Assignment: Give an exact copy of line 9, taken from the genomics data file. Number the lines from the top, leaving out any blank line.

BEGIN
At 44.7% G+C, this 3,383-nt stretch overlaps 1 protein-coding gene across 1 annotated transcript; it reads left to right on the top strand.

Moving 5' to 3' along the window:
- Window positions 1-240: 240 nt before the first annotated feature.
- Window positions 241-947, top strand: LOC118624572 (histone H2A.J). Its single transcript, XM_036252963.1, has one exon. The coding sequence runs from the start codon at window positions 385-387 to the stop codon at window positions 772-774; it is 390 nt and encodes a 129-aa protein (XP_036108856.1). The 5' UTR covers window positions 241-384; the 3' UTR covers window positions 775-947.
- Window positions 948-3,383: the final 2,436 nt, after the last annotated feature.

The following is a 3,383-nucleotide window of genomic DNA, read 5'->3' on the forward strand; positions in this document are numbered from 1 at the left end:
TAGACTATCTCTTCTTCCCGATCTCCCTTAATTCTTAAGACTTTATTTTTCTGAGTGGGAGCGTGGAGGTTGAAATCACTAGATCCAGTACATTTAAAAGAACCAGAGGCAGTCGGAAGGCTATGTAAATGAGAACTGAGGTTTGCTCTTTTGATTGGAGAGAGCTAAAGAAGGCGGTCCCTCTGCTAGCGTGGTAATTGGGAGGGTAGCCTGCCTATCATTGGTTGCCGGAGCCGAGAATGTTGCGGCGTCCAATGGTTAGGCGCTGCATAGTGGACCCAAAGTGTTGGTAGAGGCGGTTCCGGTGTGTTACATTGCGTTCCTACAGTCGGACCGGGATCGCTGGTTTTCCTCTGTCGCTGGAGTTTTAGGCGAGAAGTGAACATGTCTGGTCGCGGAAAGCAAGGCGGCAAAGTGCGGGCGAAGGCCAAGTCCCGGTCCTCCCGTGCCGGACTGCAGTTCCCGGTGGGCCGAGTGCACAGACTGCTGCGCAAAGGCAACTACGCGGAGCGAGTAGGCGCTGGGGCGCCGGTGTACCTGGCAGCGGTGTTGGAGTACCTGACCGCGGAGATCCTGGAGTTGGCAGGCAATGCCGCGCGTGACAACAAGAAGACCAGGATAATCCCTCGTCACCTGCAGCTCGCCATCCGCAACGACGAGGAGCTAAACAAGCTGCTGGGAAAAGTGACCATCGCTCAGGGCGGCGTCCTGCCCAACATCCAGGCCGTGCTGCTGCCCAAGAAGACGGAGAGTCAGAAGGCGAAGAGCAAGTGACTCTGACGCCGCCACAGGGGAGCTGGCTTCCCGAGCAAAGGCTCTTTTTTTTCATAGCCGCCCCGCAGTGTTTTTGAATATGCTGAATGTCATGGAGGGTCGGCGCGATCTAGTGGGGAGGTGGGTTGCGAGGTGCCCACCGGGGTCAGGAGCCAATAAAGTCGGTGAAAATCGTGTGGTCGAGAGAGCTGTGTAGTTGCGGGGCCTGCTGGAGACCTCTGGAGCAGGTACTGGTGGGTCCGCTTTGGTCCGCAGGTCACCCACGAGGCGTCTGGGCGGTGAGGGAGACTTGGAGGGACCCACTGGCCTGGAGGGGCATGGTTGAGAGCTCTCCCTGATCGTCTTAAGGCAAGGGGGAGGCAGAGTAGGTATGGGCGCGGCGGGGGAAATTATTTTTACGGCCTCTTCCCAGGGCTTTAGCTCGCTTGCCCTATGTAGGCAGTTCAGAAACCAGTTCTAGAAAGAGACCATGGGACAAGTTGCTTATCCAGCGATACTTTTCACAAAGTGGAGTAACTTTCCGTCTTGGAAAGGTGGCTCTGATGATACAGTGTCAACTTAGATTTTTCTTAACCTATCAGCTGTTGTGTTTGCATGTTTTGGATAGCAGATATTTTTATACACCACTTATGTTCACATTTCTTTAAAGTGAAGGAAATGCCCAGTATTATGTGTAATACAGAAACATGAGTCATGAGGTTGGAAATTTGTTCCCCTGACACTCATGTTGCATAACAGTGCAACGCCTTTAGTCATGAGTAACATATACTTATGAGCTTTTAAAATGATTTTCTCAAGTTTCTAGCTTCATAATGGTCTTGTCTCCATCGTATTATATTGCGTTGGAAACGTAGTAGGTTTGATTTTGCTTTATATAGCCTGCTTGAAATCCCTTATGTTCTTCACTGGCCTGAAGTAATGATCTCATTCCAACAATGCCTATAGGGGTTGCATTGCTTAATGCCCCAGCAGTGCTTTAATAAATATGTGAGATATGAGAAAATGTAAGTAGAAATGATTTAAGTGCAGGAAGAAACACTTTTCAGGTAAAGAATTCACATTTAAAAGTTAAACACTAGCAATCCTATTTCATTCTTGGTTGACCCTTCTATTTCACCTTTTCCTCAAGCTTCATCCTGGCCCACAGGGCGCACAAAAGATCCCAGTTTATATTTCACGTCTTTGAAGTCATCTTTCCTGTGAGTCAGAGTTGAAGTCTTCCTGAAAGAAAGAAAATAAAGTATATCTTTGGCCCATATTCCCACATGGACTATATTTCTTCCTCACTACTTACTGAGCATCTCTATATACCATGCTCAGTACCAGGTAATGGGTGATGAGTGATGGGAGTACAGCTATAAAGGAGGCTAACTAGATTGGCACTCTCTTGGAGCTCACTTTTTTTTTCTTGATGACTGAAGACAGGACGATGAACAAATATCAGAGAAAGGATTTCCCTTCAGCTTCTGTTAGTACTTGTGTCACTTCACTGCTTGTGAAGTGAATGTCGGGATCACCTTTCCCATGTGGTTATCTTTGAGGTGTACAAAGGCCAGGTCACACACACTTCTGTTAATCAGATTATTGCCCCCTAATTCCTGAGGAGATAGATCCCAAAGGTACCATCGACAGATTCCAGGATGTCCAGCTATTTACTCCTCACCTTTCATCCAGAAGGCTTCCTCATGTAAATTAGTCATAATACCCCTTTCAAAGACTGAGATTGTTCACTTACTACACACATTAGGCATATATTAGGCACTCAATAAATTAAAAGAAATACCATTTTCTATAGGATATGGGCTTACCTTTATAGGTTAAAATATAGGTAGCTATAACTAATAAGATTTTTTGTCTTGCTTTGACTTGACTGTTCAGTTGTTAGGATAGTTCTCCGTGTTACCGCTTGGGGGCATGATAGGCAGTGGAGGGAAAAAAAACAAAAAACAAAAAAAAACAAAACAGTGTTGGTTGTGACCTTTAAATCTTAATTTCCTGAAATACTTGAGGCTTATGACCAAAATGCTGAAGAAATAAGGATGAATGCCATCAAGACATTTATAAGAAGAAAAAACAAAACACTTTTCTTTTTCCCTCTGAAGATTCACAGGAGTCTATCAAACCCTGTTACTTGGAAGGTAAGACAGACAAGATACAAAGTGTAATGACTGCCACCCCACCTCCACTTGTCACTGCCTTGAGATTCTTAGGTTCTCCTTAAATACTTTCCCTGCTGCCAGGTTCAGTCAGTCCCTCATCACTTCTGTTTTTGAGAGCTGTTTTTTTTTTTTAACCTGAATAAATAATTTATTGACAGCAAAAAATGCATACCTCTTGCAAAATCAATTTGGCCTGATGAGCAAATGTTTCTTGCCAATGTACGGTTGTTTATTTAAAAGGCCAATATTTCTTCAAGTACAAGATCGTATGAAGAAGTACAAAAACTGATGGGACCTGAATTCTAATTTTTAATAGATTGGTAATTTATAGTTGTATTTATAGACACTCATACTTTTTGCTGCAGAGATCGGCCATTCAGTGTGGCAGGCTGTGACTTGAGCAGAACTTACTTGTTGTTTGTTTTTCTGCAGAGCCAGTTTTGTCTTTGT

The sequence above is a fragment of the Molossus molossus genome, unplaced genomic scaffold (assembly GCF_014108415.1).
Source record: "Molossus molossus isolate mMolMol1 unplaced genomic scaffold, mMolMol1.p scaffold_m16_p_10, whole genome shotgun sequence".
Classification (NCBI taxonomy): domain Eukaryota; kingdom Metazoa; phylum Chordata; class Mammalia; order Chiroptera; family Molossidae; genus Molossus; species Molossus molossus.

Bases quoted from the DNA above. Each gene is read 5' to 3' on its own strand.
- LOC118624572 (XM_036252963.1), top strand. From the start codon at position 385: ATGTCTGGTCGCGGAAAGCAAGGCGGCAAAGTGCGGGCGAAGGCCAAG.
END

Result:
Source record: "Molossus molossus isolate mMolMol1 unplaced genomic scaffold, mMolMol1.p scaffold_m16_p_10, whole genome shotgun sequence".